Citzens speak in favor of 4B project during public hearing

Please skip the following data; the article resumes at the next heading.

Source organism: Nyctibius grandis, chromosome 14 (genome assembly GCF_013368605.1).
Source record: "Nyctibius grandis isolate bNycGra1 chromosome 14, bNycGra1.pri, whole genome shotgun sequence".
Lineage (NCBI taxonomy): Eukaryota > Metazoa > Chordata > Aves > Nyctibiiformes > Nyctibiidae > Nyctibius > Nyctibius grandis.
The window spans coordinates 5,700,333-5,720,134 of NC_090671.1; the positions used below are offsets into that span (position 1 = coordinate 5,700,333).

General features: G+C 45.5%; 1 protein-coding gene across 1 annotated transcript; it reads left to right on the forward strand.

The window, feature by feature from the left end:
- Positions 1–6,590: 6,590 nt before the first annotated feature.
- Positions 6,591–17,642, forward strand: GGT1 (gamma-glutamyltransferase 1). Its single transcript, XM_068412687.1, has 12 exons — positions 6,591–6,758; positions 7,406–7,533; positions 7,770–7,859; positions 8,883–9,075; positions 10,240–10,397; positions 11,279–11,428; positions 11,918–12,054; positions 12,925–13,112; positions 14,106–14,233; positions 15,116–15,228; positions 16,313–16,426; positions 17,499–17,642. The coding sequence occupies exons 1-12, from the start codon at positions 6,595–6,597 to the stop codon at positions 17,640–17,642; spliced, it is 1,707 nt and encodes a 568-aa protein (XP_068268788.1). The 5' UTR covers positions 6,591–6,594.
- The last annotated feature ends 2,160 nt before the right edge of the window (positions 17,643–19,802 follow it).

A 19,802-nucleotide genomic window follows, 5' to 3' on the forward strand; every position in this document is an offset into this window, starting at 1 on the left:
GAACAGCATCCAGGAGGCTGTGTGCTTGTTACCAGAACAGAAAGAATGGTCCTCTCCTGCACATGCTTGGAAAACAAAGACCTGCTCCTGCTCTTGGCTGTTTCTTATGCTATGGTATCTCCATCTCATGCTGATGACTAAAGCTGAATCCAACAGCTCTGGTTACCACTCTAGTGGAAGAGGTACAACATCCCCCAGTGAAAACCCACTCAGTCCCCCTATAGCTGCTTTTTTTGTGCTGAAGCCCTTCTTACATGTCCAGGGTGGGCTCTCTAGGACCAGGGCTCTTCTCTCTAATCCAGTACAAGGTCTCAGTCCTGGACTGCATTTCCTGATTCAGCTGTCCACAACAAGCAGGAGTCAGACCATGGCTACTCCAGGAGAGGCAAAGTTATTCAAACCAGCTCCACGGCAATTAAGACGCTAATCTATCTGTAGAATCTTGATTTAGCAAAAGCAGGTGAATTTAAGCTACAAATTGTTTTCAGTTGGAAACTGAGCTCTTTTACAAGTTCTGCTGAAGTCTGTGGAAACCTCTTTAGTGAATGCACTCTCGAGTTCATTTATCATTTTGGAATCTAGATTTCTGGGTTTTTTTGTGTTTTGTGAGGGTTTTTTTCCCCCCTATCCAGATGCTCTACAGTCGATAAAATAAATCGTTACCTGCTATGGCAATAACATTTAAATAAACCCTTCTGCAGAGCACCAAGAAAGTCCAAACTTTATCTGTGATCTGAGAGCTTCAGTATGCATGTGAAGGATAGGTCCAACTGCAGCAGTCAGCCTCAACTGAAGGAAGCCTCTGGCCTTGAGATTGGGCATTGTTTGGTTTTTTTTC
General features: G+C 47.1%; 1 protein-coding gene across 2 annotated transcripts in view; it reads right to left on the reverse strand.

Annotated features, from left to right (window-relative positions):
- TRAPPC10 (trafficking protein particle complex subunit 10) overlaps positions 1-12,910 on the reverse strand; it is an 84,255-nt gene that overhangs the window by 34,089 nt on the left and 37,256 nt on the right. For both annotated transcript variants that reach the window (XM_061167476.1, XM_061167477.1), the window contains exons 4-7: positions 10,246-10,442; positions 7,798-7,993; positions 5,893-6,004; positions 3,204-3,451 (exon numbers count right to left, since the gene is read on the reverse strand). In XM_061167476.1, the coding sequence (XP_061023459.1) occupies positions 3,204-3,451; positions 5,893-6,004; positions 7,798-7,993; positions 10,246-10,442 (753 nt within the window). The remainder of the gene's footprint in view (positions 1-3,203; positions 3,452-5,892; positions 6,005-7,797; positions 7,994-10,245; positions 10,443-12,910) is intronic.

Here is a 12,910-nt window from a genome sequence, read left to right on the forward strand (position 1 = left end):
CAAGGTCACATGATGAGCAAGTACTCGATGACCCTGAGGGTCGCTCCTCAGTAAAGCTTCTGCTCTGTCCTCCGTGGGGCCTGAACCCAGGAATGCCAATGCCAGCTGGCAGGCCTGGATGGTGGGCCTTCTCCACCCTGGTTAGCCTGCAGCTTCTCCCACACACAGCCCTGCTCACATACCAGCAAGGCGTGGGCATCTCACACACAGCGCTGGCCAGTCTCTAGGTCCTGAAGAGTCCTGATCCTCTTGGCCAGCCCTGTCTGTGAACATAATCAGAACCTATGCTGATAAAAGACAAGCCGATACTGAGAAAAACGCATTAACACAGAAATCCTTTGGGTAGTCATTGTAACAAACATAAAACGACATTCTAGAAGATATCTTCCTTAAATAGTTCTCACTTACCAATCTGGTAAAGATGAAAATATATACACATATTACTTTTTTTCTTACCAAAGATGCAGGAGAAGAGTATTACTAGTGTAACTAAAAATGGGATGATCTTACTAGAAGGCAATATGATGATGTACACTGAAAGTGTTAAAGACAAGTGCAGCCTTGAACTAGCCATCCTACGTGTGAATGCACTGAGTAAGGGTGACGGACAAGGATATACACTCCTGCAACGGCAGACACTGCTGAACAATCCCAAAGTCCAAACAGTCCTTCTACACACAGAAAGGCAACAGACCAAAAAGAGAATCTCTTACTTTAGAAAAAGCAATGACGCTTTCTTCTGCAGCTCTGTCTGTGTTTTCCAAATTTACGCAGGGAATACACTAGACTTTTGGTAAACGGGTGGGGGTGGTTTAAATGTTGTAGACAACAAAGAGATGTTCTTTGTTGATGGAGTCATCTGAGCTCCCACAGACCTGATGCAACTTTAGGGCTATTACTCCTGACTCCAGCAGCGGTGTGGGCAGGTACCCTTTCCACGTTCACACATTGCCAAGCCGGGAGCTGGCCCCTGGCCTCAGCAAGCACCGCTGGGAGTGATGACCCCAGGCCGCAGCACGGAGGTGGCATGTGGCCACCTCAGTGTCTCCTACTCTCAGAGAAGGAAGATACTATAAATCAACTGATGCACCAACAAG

If Tuesday night's public hearing is any indication, Crossroads residents are firmly behind the 4B project to overhaul the municipality's water and wastewater facilities using up to $13 million in economic development funding set to go before voters next month.More than a half-dozen area residents spoke in favor of the project during Tuesday night's meeting of the Big Spring City Council, which held a public hearing regarding the proposed project.The project calls for the Big Spring Economic Development Corporation to provide $750,000 a year for the first two years, and then 40 percent of its sales tax revenue — with a floor of $500,000 and a ceiling of $750,000 for the following 18 years — with the city of Big Spring picking up the remainder of the tab on the renovations, which are expected to total up to $13 million.Local resident Bo Fryar supports the initiative because she believes an improved infrastructure will help attract new businesses and residents to the Crossroads area.“I am in favor of the 4B project. In our neighbor city of Coahoma, their voters voted for the same kind of project in 2010 where funds could be used to build city infrastructure, as well as to attract new businesses,” Fryar said. “They are doing a great job with that. In my opinion, the best thing you can do to draw new businesses into your community is to have good schools, good water, good streets and low taxes.”Norma Garcia echoed those remarks, saying the city must be ready to provide for the basic needs of a business.“The infrastructure in our community has been ignored for far too long,” Garcia said. “We can not expect to attract businesses, industry or even residents if we can not provide for the basic needs of our community, like a reliable water treatment and delivery system and good streets.”Local resident Loretta Farquhar also offered up her support for the 4B project.“What is all this fuss about? Can't we all agree that we need good water and streets without potholes?” Farquhar said. “To clean up this decaying infrastructure is economic development in its trues form ... I support the decision to let our citizens vote on this issue.”Local resident and former mayor Cotton Mize said he has no problem with using the EDC funds for the project.“When I look at the history of our economic development, I'm not really sure we're getting our money's worth,” Mize said. “There have been businesses that have come in and there have been some to leave, but I can't help but think some could have stayed if our water and streets had been a little more accessible to the people. If we use the money to (renovate the) water treatment plant, I can't help but believe our money is going to be a lot better spent. The water treatment plant will still be here, it won't be gone like some of the businesses will be.”Oscar Garcia, a former member of the Big Spring City Council, also spoke in favor of the project, saying area residents have a right to better water.“This is a quality of life issue, above all else,” Garcia said. “We have drinking water now that nobody drinks. This is water that should be accessible to everyone in the community, whether your income is $1 million a year or you're just above the poverty level. You have the right to have good tasting water. You have the right to have a life that is healthy and comfortable and a future for future generations.”Not everyone who offered up an opinion Tuesday night was in favor of using EDC funds for the project.“I'm for the 4B project but I'm against the way we're paying for it,” local businessman Bobby McDonald said. “We're scuttling what I know we need. I've spent 10 years in conferences and seminars and I have never heard any company say they were going to a particular city because it had good water. They come for other purposes. I want good water and I want good streets ... but I'm not sure it attracts industry the way we want it to.“Do you know what it would cost to pay for that bond? Here's a quarter and here's a penny. It would cost 26 cents a day to pay for that $11 million bond ... we need a reserve and our best reserve is that half-percent (sale tax) we have put back for the EDC. If the EDC is shackled, it can't serve its purpose.”Former EDC board president Larry McLellan also warned the council and voters against levying such a heavy tax against the EDC for the next 20 years, saying nothing in life — no matter how it looks — is free.“I'm disappointed we're looking totally at the EDC to pay 80 percent of this. I think we could have broken this apart — a little with the taxes, a little with the water department,” McLellan said. “The 5-cent tax break we gave last year benefitted the average homeowner by $16.48. That would have raised $270,000 and that would have paid for one-third of this. For as little as $2 a week, we could fund it totally through an increase in the water rate. There are other avenues.“It doesn't bother me for the EDC to help, it bothers me that this if going to be for 20 years. I hope the citizens of Big Spring will realize 20 years is much too long to tie up our arms for economic development and for the vision of Big Spring and growth in Big Spring. I feel like we're looking in the wrong direction. Nothing is free. It looks free, but life is not free. You will get this and you will pay the price, believe me.”According to state law, because the Big Spring Economic Development Corporation, which is funded by local sales taxes, is designated a 4A entity, it can only fund 4B projects — in this case, an initiative to improve the city's infrastructure — if the project is approved by the city voters.Early voting in this year's municipal elections is slated to begin Monday and end May 8, according to local election officials. The deadline to request a mail-out ballot is May 4.